CATHERINE HERRIDGE, FOX NEWS CHIEF INTELLIGENCE CORRESPONDENT: One of the cardinal rules is that only the agency that gets the information has the authority to declassify that information, and that's why the State Department and Mrs. Clinton and her team are in such deep trouble over these e-mails.
FOX News confirming the e-mail from aide Huma Abedin to Mrs. Clinton that kick-started the FBI probe contained classified information from three intelligence agencies, the DIA, the NSA and the NGA, which overseas U.S. government spy satellites.
All three agencies have confirmed the intelligence was classified when it was sent three years ago and remains classified to this day. But the State Department claims the intelligence was unclassified even though they didn't own it and released the e-mails, now simply stating there's a difference of opinion.
HILLARY CLINTON: What you're seeing now is a disagreement between agencies saying, 'you know what, they should have,' and the other saying, 'no, they shouldn't.' That has nothing to do with me.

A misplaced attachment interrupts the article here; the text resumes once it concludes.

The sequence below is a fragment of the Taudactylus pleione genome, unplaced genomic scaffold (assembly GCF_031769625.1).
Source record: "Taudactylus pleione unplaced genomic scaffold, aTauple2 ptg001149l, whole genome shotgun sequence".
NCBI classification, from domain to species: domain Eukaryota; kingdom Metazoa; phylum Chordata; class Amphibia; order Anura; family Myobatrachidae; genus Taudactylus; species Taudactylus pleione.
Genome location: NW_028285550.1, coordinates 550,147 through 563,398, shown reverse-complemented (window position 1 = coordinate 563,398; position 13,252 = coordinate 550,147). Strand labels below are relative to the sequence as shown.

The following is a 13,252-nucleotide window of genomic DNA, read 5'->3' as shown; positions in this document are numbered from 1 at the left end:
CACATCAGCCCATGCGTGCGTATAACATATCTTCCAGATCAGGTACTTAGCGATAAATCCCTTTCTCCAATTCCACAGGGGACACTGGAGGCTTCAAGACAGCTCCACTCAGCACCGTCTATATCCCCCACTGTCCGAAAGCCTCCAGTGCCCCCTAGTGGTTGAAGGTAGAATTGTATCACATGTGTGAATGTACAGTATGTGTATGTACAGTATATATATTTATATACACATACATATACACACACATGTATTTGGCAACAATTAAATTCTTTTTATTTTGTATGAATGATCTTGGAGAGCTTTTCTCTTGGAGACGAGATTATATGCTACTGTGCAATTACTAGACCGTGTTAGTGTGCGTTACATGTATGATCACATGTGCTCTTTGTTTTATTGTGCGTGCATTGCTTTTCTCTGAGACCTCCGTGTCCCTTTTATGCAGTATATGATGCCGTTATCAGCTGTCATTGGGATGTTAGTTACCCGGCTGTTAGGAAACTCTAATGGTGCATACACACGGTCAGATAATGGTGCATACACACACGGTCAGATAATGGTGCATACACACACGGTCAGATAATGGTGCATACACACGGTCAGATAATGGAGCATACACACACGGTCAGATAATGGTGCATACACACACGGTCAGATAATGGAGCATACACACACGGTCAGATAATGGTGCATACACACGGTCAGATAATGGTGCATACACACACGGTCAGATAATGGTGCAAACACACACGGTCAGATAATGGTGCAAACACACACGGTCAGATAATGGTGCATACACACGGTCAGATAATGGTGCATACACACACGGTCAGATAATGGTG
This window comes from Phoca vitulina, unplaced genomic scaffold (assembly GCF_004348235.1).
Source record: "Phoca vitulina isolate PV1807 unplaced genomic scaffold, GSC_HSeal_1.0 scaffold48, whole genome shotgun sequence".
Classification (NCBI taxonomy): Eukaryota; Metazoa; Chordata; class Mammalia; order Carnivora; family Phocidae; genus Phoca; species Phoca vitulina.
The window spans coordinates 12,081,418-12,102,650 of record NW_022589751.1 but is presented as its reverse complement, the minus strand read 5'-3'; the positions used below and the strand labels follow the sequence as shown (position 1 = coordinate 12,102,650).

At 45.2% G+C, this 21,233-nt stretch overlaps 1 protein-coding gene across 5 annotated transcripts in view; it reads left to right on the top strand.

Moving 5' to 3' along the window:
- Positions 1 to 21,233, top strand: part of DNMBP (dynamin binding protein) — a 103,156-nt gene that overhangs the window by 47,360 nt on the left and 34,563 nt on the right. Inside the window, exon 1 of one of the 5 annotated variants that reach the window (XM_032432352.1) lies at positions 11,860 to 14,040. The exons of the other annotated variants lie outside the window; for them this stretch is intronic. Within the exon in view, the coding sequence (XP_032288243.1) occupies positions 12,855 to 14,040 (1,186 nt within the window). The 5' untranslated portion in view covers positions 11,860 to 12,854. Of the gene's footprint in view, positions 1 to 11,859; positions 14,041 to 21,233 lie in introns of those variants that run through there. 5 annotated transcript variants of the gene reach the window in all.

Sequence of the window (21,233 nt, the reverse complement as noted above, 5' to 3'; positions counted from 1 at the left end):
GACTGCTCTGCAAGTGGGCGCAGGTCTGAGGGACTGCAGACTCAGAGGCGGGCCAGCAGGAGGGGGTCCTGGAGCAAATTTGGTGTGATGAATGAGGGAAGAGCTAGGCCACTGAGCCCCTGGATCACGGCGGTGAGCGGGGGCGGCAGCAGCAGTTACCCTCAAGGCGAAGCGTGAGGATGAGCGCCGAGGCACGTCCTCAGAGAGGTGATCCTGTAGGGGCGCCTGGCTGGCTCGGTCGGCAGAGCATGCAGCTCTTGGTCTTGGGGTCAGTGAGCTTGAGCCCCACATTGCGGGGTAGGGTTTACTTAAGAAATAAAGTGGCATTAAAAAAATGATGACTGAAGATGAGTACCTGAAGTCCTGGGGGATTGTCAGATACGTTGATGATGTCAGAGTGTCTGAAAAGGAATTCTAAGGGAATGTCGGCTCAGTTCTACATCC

But under this executive order, 13526, signed by Mr. Obama in December 2009, only the three intelligence agencies who own that information in the first place have the authority to declassify it, not Mrs. Clinton and not the State Department.
These classification decisions are final and they are not open to negotiation. Though FOX News has learned that a senior State Department official, Patrick Kennedy -- who is deeply involved in the Benghazi controversy -- is running major interference on the e-mails.
Two sources confirm that Undersecretary Kennedy went to Capitol Hill in early July and argued the Abedin e-mail was not classified, and to make his case Kennedy cited an Irish Times news report about the Libyan revolution to claim the information was already out there. increasingly, the administration is punting on every e-mail question, citing the sensitivity of the ongoing investigation.